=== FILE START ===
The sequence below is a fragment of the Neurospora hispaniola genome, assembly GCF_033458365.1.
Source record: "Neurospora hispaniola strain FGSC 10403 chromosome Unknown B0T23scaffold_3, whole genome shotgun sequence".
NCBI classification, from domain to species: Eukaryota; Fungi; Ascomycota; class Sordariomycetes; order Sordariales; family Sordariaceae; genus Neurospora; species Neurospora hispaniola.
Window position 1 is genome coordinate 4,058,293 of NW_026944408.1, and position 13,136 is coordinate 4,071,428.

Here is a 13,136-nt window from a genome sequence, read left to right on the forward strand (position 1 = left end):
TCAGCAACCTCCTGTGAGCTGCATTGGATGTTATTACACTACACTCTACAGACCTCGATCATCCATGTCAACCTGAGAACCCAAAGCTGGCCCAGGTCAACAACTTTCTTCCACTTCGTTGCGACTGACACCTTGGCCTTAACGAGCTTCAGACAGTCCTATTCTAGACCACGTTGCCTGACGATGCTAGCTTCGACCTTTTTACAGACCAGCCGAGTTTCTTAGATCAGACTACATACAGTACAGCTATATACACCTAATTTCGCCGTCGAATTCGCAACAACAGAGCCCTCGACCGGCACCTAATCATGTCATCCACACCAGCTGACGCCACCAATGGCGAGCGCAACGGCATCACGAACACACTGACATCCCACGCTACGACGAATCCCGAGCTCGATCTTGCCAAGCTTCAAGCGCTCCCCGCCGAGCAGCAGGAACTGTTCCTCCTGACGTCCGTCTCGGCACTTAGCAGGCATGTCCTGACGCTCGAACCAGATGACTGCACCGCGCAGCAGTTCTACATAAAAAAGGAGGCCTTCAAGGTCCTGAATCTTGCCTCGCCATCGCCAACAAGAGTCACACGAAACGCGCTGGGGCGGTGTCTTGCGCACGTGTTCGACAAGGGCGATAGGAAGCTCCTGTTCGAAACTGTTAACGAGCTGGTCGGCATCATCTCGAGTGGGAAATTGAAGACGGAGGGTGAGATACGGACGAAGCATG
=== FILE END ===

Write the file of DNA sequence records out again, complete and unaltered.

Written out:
The sequence below is a fragment of the Neurospora hispaniola genome, assembly GCF_033458365.1.
Source record: "Neurospora hispaniola strain FGSC 10403 chromosome Unknown B0T23scaffold_3, whole genome shotgun sequence".
NCBI classification, from domain to species: Eukaryota; Fungi; Ascomycota; class Sordariomycetes; order Sordariales; family Sordariaceae; genus Neurospora; species Neurospora hispaniola.
Window position 1 is genome coordinate 4,058,293 of NW_026944408.1, and position 13,136 is coordinate 4,071,428.

Here is a 13,136-nt window from a genome sequence, read left to right on the forward strand (position 1 = left end):
TCAGCAACCTCCTGTGAGCTGCATTGGATGTTATTACACTACACTCTACAGACCTCGATCATCCATGTCAACCTGAGAACCCAAAGCTGGCCCAGGTCAACAACTTTCTTCCACTTCGTTGCGACTGACACCTTGGCCTTAACGAGCTTCAGACAGTCCTATTCTAGACCACGTTGCCTGACGATGCTAGCTTCGACCTTTTTACAGACCAGCCGAGTTTCTTAGATCAGACTACATACAGTACAGCTATATACACCTAATTTCGCCGTCGAATTCGCAACAACAGAGCCCTCGACCGGCACCTAATCATGTCATCCACACCAGCTGACGCCACCAATGGCGAGCGCAACGGCATCACGAACACACTGACATCCCACGCTACGACGAATCCCGAGCTCGATCTTGCCAAGCTTCAAGCGCTCCCCGCCGAGCAGCAGGAACTGTTCCTCCTGACGTCCGTCTCGGCACTTAGCAGGCATGTCCTGACGCTCGAACCAGATGACTGCACCGCGCAGCAGTTCTACATAAAAAAGGAGGCCTTCAAGGTCCTGAATCTTGCCTCGCCATCGCCAACAAGAGTCACACGAAACGCGCTGGGGCGGTGTCTTGCGCACGTGTTCGACAAGGGCGATAGGAAGCTCCTGTTCGAAACTGTTAACGAGCTGGTCGGCATCATCTCGAGTGGGAAATTGAAGACGGAGGGTGAGATACGGACGAAGCATG